For the first time in the world’s history, people with alcohol addiction will be treated with magnetic stimulation of structures deep within the brain. The study is led by Professor Markus Heilig, who has recently been recruited to LiU from a top post in the United States.
Sticky resin from conifers contains substances that could relieve or cure epilepsy. Researchers at Linköping University have synthesized and tested 71 substances known as resin acids, of which twelve are prime candidates for new medicines.
The use of nanomaterials create concerns regarding their toxicity and possible impact on our health and environment. Online lecture with Susana Cristobal, Professor of Biomedicine.
For young people not doing well in life, the likelihood is great that the internet becomes an area for sexual contacts. For some, that knowledge leads them to start selling sex.
In a new study, LiU researchers show how fatty acid variants can open an ion channel that is very important for the heart, thereby reducing the risk of arrhythmia.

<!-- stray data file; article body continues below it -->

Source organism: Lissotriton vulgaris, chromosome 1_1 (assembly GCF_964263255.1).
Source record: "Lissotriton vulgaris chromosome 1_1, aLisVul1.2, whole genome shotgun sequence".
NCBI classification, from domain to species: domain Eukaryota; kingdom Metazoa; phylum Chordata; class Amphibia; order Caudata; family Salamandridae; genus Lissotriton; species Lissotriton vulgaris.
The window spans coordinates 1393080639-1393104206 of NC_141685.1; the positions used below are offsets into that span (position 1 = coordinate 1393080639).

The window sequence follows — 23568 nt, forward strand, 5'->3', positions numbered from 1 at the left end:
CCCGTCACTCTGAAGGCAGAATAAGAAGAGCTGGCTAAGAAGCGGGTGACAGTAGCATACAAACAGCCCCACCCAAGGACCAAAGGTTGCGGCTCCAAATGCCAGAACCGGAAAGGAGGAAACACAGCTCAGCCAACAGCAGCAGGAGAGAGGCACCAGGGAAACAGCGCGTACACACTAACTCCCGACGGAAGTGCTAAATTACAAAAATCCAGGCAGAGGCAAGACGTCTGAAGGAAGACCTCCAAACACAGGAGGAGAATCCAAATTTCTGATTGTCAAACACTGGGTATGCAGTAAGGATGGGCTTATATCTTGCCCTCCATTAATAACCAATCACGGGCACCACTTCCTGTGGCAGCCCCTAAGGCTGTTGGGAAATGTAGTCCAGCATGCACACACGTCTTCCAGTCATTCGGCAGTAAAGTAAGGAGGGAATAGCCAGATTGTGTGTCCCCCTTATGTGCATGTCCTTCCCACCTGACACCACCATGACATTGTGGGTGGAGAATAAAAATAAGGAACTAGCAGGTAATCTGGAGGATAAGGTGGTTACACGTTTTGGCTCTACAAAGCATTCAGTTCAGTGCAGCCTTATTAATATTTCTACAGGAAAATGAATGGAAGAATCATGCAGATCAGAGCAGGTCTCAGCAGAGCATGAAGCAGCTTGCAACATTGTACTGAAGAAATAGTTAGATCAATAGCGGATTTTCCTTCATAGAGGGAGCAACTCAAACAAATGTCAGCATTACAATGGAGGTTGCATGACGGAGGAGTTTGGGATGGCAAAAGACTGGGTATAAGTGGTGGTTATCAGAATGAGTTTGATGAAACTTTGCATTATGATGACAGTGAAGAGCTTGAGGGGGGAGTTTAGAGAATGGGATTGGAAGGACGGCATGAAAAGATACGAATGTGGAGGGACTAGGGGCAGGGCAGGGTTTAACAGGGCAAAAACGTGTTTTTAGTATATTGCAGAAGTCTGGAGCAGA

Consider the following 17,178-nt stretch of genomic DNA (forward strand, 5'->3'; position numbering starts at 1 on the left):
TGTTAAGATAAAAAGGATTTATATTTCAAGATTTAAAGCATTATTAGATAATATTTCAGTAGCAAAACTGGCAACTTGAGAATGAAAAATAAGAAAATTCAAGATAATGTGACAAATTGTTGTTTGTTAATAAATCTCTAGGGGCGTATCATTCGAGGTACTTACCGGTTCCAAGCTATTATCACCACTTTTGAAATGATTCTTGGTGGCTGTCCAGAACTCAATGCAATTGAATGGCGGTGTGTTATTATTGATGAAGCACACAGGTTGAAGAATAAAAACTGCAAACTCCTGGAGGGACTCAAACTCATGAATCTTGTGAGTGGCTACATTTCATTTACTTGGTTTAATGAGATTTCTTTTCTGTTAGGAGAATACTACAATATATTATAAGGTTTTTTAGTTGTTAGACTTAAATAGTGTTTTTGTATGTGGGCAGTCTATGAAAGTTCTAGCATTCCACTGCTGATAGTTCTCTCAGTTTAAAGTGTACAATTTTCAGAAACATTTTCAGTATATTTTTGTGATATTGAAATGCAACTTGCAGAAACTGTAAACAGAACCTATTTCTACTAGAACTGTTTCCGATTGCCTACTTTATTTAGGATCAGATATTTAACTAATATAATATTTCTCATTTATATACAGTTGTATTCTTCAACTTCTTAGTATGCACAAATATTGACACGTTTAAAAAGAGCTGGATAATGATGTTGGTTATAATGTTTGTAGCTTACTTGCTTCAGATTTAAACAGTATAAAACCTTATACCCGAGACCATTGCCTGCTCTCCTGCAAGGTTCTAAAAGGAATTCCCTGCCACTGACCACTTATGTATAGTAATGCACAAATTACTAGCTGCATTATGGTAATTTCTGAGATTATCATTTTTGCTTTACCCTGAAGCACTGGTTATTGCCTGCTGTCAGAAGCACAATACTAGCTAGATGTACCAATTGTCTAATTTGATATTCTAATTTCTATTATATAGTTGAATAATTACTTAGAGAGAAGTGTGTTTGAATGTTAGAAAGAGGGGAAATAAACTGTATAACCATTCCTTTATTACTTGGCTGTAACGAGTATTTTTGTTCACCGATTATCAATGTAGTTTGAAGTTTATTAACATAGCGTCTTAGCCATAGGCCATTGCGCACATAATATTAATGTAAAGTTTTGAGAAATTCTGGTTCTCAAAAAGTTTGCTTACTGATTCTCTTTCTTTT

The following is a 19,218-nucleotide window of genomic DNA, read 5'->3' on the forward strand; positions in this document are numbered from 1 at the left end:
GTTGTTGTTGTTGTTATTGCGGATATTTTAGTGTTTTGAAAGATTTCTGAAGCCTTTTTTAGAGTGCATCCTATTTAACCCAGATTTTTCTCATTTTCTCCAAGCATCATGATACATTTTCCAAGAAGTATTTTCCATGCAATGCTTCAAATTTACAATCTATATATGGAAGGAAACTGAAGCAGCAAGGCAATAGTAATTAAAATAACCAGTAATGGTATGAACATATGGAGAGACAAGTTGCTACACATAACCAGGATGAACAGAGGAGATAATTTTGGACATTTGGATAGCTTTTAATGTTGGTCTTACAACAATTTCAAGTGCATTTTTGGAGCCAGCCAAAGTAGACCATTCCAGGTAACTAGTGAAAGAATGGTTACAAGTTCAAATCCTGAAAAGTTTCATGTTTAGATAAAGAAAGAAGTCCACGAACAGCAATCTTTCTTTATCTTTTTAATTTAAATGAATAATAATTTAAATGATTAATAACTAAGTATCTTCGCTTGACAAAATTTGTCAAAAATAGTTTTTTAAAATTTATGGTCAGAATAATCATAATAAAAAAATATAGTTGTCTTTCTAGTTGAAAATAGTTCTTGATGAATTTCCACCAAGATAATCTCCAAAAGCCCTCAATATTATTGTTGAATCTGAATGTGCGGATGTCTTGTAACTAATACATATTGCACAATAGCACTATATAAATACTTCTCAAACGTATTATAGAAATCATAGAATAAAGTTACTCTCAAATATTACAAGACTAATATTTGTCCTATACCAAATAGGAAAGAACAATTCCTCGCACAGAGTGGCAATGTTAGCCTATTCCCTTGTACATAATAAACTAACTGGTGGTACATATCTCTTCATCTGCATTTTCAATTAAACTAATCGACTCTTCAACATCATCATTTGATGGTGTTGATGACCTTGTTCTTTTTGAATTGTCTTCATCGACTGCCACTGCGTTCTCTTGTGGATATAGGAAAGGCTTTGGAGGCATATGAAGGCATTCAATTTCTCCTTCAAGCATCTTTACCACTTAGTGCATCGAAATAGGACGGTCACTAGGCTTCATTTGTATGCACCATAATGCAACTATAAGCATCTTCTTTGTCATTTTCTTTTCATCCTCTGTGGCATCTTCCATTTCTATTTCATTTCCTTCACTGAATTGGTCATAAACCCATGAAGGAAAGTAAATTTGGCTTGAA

The new research centre – the Wallenberg Centre for Molecular Medicine at Linköping University – is part of a national campaign to re-establish Sweden’s leading position in medical research.
The immune system of the mother-to-be is a deadly threat to the foetus, and must therefore be weakened during pregnancy. New research shows that this adjustment is controlled by the placenta.
The number of applicants to the spring term programme at the Faculty of Health Sciences is significantly higher than in the same period last year. The nursing programme has received 55% more applications than last spring.
Professor Tino Ebbers has been awarded the 2012 Fernström Prize for his pathbreaking research around cardiovascular function in the borderlands between medicine and technology.
Last updated: 2014-07-02